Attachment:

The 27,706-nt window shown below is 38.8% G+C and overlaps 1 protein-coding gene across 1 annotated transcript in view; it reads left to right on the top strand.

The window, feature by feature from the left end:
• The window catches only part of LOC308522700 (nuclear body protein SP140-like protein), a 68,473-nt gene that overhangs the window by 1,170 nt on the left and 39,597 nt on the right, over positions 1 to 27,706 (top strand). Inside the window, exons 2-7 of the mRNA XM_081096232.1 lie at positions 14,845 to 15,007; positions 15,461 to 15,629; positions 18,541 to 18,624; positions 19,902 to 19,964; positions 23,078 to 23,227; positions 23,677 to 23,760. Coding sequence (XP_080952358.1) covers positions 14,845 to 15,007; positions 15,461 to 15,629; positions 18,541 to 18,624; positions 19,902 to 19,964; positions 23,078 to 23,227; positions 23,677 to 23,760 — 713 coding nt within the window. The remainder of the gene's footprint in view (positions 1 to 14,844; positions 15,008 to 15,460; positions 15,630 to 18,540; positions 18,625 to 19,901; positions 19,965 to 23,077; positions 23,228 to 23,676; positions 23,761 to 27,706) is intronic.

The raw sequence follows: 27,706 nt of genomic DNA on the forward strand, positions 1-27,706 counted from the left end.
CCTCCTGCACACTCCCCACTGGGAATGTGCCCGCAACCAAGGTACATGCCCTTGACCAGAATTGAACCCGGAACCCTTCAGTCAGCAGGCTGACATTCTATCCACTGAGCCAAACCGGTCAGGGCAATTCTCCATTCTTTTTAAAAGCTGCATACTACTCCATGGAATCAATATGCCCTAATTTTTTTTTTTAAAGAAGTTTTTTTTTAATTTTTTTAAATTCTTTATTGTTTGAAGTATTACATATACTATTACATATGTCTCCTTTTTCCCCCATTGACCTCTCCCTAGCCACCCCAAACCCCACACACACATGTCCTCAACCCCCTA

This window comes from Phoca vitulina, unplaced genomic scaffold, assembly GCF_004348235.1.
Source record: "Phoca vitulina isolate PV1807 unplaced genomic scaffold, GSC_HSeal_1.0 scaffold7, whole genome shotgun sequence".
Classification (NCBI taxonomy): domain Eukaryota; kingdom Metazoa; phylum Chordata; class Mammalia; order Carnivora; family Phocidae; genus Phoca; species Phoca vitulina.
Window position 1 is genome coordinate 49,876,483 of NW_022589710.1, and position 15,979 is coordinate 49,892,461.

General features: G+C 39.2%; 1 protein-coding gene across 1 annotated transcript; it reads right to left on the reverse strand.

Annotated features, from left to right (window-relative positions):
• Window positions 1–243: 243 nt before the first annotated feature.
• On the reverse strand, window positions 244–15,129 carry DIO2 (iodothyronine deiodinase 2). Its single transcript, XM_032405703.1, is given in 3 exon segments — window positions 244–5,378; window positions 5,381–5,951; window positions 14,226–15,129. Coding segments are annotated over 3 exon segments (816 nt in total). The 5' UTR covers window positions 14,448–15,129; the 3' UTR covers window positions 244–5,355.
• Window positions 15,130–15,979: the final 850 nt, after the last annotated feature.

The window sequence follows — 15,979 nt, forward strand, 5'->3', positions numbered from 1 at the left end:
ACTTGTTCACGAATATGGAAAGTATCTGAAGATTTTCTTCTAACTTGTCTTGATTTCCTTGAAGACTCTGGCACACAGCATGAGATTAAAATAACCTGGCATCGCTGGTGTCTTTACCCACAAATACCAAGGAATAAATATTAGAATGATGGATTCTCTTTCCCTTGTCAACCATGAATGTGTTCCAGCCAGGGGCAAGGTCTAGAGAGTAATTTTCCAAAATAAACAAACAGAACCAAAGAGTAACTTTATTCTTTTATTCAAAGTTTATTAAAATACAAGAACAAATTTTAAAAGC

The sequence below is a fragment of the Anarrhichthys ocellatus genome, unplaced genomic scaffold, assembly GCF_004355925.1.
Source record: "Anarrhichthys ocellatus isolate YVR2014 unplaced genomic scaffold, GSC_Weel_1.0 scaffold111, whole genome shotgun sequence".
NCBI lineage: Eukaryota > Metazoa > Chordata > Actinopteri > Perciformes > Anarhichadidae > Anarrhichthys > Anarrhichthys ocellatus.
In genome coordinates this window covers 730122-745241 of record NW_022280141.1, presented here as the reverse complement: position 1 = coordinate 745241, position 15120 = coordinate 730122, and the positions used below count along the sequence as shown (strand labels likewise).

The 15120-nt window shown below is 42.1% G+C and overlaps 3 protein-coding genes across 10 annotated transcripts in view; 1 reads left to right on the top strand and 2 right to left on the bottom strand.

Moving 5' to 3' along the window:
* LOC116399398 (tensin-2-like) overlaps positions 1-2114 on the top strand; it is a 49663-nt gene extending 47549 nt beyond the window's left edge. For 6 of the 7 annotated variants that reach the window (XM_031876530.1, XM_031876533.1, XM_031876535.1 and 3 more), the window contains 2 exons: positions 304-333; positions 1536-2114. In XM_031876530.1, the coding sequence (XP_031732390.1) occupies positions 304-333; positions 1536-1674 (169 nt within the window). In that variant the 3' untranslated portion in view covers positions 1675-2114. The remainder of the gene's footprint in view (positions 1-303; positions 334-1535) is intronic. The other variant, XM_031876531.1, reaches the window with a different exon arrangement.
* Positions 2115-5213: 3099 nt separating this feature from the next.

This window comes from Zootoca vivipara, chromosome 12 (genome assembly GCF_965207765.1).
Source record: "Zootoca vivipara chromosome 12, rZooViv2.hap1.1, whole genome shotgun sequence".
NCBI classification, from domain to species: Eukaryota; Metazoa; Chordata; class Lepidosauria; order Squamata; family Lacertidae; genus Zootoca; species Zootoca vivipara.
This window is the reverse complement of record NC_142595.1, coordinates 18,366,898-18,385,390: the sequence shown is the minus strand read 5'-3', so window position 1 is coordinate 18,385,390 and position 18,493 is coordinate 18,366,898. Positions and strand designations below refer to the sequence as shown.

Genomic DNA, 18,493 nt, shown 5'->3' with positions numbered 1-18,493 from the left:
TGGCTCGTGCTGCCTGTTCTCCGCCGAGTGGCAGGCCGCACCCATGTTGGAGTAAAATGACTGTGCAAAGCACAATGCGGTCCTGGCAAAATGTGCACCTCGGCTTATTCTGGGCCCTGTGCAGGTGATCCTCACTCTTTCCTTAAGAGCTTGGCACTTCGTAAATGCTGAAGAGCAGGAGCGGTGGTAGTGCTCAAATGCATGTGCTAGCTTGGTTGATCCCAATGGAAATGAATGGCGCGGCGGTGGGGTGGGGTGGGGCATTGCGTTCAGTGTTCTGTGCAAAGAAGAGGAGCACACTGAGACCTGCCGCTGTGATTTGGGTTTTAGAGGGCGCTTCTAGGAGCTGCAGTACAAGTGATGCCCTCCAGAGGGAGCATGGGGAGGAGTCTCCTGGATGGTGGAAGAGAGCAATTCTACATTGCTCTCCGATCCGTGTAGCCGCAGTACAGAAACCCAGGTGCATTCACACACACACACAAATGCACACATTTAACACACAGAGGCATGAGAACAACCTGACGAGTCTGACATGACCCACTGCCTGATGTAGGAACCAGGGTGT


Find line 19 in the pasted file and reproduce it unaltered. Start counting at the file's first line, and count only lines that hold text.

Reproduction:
NCBI lineage: Eukaryota > Metazoa > Chordata > Actinopteri > Perciformes > Anarhichadidae > Anarrhichthys > Anarrhichthys ocellatus.